We had something similar. The local police station's direct (non-emergency) number ended with the digits 991. Regularly people would try to phone the police station but instead of xxx991 they'd dial xxx999, which happened to be our IT support desk.

      We had another number in our block of direct dial numbers that was apparently one digit different to Comet's delivery helpline, we got some irate voicemails on that one.

    4. RFC822

      Re: Laura's Tale

      Aaaarrrgggg - it's bad enough everywhere else, but I'd have hoped that people on The Register would know better than to refer to 0207 and 0208!

      The area code for ALL of London (including the local numbers that begin with a "3") is 020. Not 0207. Not 0208. Not 0203. It's just 020.

      1. John Brown (no body) Silver badge

        Re: Laura's Tale

        "The area code for ALL of London (including the local numbers that begin with a "3") is 020. Not 0207. Not 0208. Not 0203. It's just 020."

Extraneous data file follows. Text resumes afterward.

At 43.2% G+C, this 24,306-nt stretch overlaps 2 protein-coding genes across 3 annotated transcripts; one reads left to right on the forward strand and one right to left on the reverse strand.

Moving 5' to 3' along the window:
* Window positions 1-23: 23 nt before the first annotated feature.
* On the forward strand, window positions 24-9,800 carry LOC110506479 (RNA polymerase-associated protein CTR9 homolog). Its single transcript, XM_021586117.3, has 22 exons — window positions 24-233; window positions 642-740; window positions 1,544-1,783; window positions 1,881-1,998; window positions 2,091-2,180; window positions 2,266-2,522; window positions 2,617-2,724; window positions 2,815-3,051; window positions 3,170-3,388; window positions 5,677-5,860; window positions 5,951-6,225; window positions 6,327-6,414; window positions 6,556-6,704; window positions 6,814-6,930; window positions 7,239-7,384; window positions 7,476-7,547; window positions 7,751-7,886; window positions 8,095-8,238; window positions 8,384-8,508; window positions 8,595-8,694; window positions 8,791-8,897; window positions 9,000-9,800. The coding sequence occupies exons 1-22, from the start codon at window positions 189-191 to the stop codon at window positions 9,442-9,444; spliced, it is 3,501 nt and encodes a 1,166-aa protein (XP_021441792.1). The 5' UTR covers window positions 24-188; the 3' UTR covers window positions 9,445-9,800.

Some of us remember when it was all just "01", but it's changed a few times since then. And no, I'm not old enough to remember when all calls had to go through the operator, "hello, can you get me Whitehall 104 please?

    5. usbac

      Re: Laura's Tale

      Many years ago I had a phone number that was very close to the office number for one of our local District Court judges. I would get phone calls all the time from lawyers. I had great fun with that.

      A lot of the calls would be asking if a hearing or trial could be postponed. I would reply "so what date works for you?". Then, whatever the date, I would pause and rustle some papers, and answer "Okay, that date will work fine for his honor..." With all of the "failure to appear" rules, I wonder how it worked for them? God I hate lawyers!!

      1. Uffish

        Re: God I hate lawyers!!

        @ usbac

        Don't we all, but now you have the 'summa cum laude' distinction of having lawyers that hate you !

      2. Anonymous Coward